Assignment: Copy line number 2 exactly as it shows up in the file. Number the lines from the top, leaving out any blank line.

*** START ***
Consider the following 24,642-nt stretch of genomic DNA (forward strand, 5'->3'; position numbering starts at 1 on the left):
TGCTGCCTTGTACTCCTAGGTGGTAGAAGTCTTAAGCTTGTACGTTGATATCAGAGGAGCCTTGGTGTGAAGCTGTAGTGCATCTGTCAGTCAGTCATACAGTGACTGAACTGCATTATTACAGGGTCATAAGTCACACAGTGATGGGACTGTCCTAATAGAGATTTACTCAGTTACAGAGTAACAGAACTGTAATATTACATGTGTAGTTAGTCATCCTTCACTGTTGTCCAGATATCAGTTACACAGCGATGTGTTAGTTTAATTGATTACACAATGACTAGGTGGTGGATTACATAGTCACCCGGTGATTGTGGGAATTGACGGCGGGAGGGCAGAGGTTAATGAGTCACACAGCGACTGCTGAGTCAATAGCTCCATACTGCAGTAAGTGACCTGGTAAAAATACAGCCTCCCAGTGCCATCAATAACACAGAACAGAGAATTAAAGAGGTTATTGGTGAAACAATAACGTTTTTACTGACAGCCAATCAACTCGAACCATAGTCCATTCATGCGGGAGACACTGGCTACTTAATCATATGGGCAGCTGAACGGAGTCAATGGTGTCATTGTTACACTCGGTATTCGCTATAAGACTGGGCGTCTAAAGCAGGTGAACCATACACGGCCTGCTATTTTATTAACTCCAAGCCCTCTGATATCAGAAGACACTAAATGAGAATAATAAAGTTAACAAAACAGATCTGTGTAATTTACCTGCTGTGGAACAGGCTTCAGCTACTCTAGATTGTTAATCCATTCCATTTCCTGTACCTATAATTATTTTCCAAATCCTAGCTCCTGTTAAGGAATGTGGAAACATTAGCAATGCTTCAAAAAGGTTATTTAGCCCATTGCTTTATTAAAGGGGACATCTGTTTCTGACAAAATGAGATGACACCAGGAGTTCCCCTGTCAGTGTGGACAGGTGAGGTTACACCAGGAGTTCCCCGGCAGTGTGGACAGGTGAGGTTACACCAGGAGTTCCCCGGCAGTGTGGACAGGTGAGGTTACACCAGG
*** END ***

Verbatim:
TGCTGCCTTGTACTCCTAGGTGGTAGAAGTCTTAAGCTTGTACGTTGATATCAGAGGAGCCTTGGTGTGAAGCTGTAGTGCATCTGTCAGTCAGTCATACAGTGACTGAACTGCATTATTACAGGGTCATAAGTCACACAGTGATGGGACTGTCCTAATAGAGATTTACTCAGTTACAGAGTAACAGAACTGTAATATTACATGTGTAGTTAGTCATCCTTCACTGTTGTCCAGATATCAGTTACACAGCGATGTGTTAGTTTAATTGATTACACAATGACTAGGTGGTGGATTACATAGTCACCCGGTGATTGTGGGAATTGACGGCGGGAGGGCAGAGGTTAATGAGTCACACAGCGACTGCTGAGTCAATAGCTCCATACTGCAGTAAGTGACCTGGTAAAAATACAGCCTCCCAGTGCCATCAATAACACAGAACAGAGAATTAAAGAGGTTATTGGTGAAACAATAACGTTTTTACTGACAGCCAATCAACTCGAACCATAGTCCATTCATGCGGGAGACACTGGCTACTTAATCATATGGGCAGCTGAACGGAGTCAATGGTGTCATTGTTACACTCGGTATTCGCTATAAGACTGGGCGTCTAAAGCAGGTGAACCATACACGGCCTGCTATTTTATTAACTCCAAGCCCTCTGATATCAGAAGACACTAAATGAGAATAATAAAGTTAACAAAACAGATCTGTGTAATTTACCTGCTGTGGAACAGGCTTCAGCTACTCTAGATTGTTAATCCATTCCATTTCCTGTACCTATAATTATTTTCCAAATCCTAGCTCCTGTTAAGGAATGTGGAAACATTAGCAATGCTTCAAAAAGGTTATTTAGCCCATTGCTTTATTAAAGGGGACATCTGTTTCTGACAAAATGAGATGACACCAGGAGTTCCCCTGTCAGTGTGGACAGGTGAGGTTACACCAGGAGTTCCCCGGCAGTGTGGACAGGTGAGGTTACACCAGGAGTTCCCCGGCAGTGTGGACAGGTGAGGTTACACCAGG